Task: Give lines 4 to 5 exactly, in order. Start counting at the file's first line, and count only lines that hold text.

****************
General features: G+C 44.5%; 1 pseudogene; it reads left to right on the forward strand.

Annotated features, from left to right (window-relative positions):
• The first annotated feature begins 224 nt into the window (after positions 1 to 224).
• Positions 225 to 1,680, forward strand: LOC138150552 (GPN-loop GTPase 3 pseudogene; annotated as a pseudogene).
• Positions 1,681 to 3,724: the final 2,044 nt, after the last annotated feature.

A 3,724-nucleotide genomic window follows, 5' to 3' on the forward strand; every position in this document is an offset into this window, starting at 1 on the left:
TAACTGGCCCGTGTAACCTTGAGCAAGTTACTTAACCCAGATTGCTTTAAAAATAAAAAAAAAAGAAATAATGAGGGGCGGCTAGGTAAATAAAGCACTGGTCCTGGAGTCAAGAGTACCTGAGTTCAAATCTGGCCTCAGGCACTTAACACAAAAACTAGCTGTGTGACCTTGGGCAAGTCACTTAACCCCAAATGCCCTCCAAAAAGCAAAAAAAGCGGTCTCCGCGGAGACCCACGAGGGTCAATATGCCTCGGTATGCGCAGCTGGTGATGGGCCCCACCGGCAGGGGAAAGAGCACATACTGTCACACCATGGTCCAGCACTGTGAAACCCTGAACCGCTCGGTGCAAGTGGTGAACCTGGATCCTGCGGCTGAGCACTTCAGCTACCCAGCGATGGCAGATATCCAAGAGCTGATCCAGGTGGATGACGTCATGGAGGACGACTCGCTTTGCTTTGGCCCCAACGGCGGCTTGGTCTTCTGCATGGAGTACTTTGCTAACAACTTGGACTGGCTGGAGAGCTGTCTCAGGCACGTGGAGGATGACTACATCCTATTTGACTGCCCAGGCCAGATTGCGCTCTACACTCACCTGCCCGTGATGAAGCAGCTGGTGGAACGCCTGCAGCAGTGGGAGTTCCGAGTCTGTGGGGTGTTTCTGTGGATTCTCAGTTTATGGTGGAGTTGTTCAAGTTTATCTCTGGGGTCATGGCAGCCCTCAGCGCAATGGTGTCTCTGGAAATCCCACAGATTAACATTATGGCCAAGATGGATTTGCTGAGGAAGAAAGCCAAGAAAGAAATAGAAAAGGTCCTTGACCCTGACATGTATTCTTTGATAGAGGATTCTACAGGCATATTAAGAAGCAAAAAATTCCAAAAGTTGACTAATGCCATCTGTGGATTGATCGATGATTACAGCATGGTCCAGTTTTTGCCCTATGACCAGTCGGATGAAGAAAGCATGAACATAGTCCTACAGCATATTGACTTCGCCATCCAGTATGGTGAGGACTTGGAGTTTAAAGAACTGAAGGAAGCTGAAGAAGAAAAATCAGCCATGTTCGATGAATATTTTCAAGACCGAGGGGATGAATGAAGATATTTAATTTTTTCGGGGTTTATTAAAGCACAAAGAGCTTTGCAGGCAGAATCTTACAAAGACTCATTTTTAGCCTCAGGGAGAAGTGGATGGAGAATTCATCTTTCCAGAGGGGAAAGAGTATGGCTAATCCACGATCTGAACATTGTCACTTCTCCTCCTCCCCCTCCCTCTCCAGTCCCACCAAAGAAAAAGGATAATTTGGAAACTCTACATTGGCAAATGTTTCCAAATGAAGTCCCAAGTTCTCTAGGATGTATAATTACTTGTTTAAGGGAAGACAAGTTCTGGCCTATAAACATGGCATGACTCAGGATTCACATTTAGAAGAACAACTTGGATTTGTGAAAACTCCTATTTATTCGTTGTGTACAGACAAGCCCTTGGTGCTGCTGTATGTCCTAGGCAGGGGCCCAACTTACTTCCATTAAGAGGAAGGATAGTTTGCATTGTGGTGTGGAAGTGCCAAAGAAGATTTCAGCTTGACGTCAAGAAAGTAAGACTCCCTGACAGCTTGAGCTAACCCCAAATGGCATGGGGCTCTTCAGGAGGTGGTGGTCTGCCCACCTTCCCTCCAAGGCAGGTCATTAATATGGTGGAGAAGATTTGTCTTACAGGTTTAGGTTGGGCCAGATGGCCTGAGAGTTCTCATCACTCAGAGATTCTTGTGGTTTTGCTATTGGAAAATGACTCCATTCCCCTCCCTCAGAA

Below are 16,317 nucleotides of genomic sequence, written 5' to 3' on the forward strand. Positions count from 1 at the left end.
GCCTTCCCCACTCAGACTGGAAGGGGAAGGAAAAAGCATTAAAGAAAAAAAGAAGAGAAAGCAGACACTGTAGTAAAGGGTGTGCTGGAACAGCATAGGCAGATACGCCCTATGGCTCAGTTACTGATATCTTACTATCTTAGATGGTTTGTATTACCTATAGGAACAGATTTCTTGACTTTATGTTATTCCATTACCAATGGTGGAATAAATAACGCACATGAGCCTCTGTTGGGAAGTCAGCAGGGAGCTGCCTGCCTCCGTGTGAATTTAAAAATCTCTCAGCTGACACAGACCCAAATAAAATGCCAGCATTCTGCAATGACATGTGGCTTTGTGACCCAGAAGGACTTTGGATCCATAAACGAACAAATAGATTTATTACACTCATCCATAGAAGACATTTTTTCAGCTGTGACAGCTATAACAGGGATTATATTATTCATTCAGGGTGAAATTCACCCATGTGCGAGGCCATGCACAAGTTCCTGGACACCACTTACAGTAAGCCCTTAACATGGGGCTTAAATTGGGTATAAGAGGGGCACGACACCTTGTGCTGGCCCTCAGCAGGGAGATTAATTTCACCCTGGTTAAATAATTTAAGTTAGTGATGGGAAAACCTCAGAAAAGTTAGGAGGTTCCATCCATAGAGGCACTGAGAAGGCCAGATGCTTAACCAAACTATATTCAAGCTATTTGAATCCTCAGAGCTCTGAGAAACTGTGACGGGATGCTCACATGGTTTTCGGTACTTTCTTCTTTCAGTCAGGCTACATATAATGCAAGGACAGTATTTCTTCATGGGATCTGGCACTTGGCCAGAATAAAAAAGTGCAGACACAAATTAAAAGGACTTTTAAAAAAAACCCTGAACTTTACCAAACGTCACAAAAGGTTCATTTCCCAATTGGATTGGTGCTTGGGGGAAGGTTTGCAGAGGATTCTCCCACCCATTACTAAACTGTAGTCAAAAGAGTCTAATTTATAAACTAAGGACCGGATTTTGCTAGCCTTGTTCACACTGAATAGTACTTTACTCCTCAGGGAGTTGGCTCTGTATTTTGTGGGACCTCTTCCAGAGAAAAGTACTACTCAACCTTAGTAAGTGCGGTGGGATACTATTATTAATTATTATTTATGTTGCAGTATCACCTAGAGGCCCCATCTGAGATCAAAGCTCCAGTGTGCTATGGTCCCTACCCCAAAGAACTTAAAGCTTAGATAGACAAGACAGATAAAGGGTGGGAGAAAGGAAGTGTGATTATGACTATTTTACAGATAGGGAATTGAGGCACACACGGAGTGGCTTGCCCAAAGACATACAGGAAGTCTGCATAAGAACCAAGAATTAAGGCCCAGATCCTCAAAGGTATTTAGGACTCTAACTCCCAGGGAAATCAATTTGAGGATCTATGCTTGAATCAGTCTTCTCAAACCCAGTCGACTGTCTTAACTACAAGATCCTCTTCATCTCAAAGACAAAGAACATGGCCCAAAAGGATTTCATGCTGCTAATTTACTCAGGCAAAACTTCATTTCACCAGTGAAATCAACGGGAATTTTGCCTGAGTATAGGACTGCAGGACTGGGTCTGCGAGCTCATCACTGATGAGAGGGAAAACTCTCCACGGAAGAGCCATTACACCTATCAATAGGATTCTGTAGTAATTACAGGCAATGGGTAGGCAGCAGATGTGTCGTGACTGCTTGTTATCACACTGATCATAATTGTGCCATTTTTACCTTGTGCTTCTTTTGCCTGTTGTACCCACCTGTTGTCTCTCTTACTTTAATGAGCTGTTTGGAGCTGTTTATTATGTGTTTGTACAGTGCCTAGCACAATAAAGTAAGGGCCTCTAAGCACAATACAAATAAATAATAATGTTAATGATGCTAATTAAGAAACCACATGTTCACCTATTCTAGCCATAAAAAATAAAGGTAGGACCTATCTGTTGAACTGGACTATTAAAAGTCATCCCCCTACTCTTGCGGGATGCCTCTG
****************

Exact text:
• Positions 225 to 1,680, forward strand: LOC138150552 (GPN-loop GTPase 3 pseudogene; annotated as a pseudogene).
• Positions 1,681 to 3,724: the final 2,044 nt, after the last annotated feature.